For a long time, I didn’t know what I needed. Hindsight shows I needed to give myself the time and space to heal but how do you do that when you don’t know you need that? There is not a space in our culture for death, dying and grieving. The “grieving process” and “stages of grief” give the false implication that this is something we get through and after enough time, we will be better. But its not a problem to be fixed. There is no fix. Putting people on a timeline to grieve is so harmful, yet people don’t realize they do it.

Death makes people super uncomfortable. They don’t like to sit with sadness. No one wants to upset the equilibrium of the façade we all carry around. We don’t teach each other how to handle death, dying, grieving or how to support someone who is experiencing these things. This doesn’t make any sense because as I said before, death is universal.

So I started to go to therapy. I advocated for myself and changed my medications. I am still taking each day as its own. I am trying all kinds of things to start coping with this grief in a way that propels me forward instead of keeping me where I am. I am learning to set boundaries and coping skills for high anxiety moments. I am learning how to love myself again and do things to bring this new person that I am post-loss to the surface so I can get to know her and love her.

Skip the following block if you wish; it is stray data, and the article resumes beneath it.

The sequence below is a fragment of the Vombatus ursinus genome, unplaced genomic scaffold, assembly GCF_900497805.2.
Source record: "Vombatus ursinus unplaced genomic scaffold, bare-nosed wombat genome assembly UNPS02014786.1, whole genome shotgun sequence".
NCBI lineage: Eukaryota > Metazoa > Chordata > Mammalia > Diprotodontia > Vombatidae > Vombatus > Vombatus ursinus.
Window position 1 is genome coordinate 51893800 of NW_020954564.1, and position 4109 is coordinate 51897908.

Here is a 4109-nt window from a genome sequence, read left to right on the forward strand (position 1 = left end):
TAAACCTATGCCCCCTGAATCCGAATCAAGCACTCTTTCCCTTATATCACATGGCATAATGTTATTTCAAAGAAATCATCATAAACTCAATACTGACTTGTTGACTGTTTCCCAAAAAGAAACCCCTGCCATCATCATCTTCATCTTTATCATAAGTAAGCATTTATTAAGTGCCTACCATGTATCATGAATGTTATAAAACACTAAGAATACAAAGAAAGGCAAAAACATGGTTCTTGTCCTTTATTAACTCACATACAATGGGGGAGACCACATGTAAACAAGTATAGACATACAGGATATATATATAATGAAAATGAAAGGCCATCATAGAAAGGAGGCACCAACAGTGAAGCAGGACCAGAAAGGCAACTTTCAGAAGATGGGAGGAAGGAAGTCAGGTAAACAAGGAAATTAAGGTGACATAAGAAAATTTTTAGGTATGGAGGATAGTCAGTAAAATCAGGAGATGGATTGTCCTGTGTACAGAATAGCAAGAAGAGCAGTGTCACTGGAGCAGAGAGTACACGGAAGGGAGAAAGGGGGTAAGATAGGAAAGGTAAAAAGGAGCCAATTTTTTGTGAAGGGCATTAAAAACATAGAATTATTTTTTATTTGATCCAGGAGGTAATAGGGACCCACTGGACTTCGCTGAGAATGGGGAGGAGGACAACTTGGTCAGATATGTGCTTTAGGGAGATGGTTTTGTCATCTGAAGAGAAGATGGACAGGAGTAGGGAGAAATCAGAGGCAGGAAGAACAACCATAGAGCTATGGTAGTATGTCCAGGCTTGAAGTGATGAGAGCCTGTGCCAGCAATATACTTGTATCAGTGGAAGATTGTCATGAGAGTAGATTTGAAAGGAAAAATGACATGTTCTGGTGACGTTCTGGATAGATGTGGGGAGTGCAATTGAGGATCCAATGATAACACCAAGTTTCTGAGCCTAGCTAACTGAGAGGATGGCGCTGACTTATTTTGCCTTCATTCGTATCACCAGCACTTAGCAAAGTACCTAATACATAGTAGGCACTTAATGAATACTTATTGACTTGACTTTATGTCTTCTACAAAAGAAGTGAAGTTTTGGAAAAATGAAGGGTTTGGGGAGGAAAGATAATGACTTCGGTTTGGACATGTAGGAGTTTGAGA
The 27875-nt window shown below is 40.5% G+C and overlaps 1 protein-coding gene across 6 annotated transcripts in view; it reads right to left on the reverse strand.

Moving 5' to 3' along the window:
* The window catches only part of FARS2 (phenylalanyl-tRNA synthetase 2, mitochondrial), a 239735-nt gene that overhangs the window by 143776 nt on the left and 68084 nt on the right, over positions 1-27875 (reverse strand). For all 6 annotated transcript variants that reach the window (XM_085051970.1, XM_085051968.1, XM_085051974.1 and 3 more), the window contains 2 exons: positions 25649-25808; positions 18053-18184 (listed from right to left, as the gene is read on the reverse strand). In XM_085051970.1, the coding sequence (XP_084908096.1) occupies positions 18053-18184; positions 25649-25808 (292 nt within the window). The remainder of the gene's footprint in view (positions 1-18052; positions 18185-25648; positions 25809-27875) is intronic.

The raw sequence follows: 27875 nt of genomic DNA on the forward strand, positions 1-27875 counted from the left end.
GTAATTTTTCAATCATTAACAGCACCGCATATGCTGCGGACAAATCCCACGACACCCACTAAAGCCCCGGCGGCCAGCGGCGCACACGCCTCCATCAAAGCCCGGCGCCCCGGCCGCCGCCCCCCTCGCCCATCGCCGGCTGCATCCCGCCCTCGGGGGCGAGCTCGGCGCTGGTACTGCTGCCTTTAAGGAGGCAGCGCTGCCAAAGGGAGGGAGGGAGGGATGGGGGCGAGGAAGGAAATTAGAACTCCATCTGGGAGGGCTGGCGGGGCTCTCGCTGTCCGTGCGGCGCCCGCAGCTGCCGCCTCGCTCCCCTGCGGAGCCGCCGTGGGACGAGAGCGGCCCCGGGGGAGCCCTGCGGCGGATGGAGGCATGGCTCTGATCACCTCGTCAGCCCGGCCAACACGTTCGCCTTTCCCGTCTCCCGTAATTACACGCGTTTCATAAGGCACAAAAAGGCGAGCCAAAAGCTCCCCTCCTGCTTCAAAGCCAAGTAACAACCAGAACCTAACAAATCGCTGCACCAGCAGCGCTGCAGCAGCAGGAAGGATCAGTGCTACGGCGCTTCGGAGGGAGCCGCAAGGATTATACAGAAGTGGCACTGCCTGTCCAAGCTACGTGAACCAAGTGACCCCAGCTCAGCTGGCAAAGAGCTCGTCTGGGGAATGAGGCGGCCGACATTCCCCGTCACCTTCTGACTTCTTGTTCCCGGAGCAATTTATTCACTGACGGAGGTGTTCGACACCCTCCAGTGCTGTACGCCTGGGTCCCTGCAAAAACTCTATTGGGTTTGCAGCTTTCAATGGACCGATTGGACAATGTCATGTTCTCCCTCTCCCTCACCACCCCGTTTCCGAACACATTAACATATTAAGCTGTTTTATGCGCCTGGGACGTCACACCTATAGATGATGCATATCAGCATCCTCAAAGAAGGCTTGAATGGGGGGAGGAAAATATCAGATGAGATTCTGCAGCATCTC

Ever since I was a young girl, I knew that the typical adult life wasn’t for me. I knew in my heart I wanted to make an impact of some sort but also wanted to raise a family. I wanted to build this amazing life and achieve the ever mystical notion of balance. I knew I couldn’t exist in the 9-5 bubble. I have always been an incredibly emotive human. I am an empath to the extreme so I feel everything ten-fold.

I have tried to find so many things that could translate to achieving the above goals. I have pursued several opportunities that would make me money but none that felt authentic. I couldn’t figure out why this wasn’t working. Why didn’t this feel right? I designed and made graphic tees. I opened an online boutique. I tried copywriting. But nothing felt like it fulfilled me. For a long time, normalizing the reality of motherhood was my passion but after these two huge losses, that wasn’t important to me anymore. I was a new person now.

So what made her happy? What motivated her? What lit her fire?

It was then that I decided to take a pause, get on them prayin’ knees and open my heart to whatever was sent my way. I decided to start accepting and owning my story. I was never going to be a mom who influenced other moms to buy skincare. Why? Because these things happened to me and irrevocably changed who I am from the foundation outward. I couldn’t ignore that. I had to own it and use it. I had to face it.

Many many moments of desperate prayer and voila – here we are. I can confidently say that while these horrible things feel like a burden, they can also be a blessing to someone else. My story can help others feel less alone. My story can create a space for people to grieve. My story can help people find purpose through their own pain.

And so, we start with a podcast.

For more about the Heavy Hearts Club podcast, head over to www.theheavyhearts.com/podcast

Click here for our FREE daily grief affirmations.

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If you or a loved one are struggling with thoughts of suicide, please call the National Suicide Prevention Lifeline at 1-800-273-8255.

If you or a loved one are facing mental or substance use disorders, please call SAMHSA’s National Helpline at 1-800-662-HELP (4357).